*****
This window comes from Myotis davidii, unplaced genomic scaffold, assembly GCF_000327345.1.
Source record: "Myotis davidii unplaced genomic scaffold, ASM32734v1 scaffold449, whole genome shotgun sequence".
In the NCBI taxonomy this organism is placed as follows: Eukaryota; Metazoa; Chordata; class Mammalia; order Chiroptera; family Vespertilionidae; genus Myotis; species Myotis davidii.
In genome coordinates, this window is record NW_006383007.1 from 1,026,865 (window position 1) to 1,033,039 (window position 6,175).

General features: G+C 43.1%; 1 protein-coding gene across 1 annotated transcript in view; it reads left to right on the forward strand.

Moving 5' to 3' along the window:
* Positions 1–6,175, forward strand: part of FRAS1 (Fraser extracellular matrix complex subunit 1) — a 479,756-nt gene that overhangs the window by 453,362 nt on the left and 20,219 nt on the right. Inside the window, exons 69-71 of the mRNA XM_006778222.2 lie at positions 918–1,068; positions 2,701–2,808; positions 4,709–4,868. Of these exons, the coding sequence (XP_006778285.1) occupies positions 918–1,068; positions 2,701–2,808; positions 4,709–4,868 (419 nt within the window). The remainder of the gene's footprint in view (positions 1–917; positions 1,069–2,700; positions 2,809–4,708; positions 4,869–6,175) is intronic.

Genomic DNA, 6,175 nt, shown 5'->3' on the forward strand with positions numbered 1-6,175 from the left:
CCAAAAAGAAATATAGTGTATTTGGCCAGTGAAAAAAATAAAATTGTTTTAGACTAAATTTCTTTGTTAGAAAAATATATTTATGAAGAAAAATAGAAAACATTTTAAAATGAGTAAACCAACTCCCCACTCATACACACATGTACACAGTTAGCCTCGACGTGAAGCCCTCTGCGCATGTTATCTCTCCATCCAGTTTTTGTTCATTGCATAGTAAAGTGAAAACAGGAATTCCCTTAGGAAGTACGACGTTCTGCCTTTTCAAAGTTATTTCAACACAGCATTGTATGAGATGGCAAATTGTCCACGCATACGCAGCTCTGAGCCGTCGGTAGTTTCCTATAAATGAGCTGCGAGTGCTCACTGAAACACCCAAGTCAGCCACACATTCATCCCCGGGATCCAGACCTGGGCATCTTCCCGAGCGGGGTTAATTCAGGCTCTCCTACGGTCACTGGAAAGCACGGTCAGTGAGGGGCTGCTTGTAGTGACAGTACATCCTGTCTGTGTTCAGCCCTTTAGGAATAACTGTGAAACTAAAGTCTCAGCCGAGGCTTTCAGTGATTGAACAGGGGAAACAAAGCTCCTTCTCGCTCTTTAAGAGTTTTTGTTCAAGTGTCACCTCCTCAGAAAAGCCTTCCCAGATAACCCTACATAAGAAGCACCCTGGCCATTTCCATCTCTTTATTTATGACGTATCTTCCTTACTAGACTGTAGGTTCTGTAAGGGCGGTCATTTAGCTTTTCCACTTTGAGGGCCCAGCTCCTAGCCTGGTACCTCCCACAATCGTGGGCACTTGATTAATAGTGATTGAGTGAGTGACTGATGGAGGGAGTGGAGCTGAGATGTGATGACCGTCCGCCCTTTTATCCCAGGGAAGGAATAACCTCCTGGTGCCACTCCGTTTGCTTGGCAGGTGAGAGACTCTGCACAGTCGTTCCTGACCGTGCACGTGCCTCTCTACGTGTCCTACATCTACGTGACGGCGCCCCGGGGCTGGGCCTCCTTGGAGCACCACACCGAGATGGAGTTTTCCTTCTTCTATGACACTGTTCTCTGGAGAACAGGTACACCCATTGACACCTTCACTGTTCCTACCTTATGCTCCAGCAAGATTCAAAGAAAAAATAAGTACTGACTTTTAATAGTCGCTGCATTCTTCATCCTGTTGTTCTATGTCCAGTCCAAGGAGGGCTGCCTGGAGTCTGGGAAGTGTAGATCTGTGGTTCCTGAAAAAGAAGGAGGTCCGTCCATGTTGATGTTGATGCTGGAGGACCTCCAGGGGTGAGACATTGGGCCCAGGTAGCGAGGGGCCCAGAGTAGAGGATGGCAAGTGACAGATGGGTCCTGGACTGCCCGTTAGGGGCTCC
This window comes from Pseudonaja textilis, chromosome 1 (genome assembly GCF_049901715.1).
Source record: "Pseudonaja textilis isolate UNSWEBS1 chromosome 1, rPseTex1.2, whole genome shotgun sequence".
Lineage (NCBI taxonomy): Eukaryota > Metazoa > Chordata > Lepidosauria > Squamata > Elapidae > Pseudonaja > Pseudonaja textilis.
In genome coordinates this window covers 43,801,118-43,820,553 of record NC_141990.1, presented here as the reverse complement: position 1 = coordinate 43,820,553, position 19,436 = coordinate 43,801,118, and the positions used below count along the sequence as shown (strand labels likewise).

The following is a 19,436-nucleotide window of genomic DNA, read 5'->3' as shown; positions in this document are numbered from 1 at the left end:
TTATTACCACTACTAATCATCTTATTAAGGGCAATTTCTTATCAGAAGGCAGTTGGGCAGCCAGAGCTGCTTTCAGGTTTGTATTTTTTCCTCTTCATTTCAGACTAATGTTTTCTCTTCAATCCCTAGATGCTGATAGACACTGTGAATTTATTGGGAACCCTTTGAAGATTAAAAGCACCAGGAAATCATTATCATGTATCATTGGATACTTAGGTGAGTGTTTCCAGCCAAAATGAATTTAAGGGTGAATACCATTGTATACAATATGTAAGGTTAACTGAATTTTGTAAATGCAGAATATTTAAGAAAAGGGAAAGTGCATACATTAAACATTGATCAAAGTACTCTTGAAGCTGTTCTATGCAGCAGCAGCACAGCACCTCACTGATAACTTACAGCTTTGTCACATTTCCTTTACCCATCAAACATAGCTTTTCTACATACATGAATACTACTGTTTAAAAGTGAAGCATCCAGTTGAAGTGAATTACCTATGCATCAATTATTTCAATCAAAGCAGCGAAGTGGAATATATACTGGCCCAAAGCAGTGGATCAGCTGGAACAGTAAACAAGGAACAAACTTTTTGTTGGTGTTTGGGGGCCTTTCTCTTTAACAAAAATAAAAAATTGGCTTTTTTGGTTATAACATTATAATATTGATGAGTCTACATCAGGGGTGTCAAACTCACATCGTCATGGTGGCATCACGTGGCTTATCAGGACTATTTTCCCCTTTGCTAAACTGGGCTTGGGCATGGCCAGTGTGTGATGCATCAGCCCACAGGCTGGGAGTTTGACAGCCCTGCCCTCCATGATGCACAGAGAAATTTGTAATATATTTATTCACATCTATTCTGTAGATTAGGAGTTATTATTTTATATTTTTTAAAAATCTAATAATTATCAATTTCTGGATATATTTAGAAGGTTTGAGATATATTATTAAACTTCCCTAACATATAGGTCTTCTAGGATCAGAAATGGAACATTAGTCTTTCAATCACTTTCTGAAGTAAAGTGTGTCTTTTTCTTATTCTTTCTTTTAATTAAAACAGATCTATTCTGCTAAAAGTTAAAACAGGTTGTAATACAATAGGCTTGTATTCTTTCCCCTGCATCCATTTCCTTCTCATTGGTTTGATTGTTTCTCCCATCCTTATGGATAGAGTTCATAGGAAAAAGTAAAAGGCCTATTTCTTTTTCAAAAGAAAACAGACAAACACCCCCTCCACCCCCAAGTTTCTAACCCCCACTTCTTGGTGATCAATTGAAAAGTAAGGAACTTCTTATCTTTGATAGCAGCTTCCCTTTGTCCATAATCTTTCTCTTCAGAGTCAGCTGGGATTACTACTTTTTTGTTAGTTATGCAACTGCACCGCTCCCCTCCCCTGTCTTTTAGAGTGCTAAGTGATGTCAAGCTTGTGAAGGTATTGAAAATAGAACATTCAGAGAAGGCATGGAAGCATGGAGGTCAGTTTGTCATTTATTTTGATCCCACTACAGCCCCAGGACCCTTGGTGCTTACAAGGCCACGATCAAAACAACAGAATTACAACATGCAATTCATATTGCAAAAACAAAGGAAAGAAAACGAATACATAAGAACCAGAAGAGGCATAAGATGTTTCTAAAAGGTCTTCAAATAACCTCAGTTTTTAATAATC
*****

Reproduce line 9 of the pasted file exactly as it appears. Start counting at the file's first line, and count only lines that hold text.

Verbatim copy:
CCAAAAAGAAATATAGTGTATTTGGCCAGTGAAAAAAATAAAATTGTTTTAGACTAAATTTCTTTGTTAGAAAAATATATTTATGAAGAAAAATAGAAAACATTTTAAAATGAGTAAACCAACTCCCCACTCATACACACATGTACACAGTTAGCCTCGACGTGAAGCCCTCTGCGCATGTTATCTCTCCATCCAGTTTTTGTTCATTGCATAGTAAAGTGAAAACAGGAATTCCCTTAGGAAGTACGACGTTCTGCCTTTTCAAAGTTATTTCAACACAGCATTGTATGAGATGGCAAATTGTCCACGCATACGCAGCTCTGAGCCGTCGGTAGTTTCCTATAAATGAGCTGCGAGTGCTCACTGAAACACCCAAGTCAGCCACACATTCATCCCCGGGATCCAGACCTGGGCATCTTCCCGAGCGGGGTTAATTCAGGCTCTCCTACGGTCACTGGAAAGCACGGTCAGTGAGGGGCTGCTTGTAGTGACAGTACATCCTGTCTGTGTTCAGCCCTTTAGGAATAACTGTGAAACTAAAGTCTCAGCCGAGGCTTTCAGTGATTGAACAGGGGAAACAAAGCTCCTTCTCGCTCTTTAAGAGTTTTTGTTCAAGTGTCACCTCCTCAGAAAAGCCTTCCCAGATAACCCTACATAAGAAGCACCCTGGCCATTTCCATCTCTTTATTTATGACGTATCTTCCTTACTAGACTGTAGGTTCTGTAAGGGCGGTCATTTAGCTTTTCCACTTTGAGGGCCCAGCTCCTAGCCTGGTACCTCCCACAATCGTGGGCACTTGATTAATAGTGATTGAGTGAGTGACTGATGGAGGGAGTGGAGCTGAGATGTGATGACCGTCCGCCCTTTTATCCCAGGGAAGGAATAACCTCCTGGTGCCACTCCGTTTGCTTGGCAGGTGAGAGACTCTGCACAGTCGTTCCTGACCGTGCACGTGCCTCTCTACGTGTCCTACATCTACGTGACGGCGCCCCGGGGCTGGGCCTCCTTGGAGCACCACACCGAGATGGAGTTTTCCTTCTTCTATGACACTGTTCTCTGGAGAACAGGTACACCCATTGACACCTTCACTGTTCCTACCTTATGCTCCAGCAAGATTCAAAGAAAAAATAAGTACTGACTTTTAATAGTCGCTGCATTCTTCATCCTGTTGTTCTATGTCCAGTCCAAGGAGGGCTGCCTGGAGTCTGGGAAGTGTAGATCTGTGGTTCCTGAAAAAGAAGGAGGTCCGTCCATGTTGATGTTGATGCTGGAGGACCTCCAGGGGTGAGACATTGGGCCCAGGTAGCGAGGGGCCCAGAGTAGAGGATGGCAAGTGACAGATGGGTCCTGGACTGCCCGTTAGGGGCTCC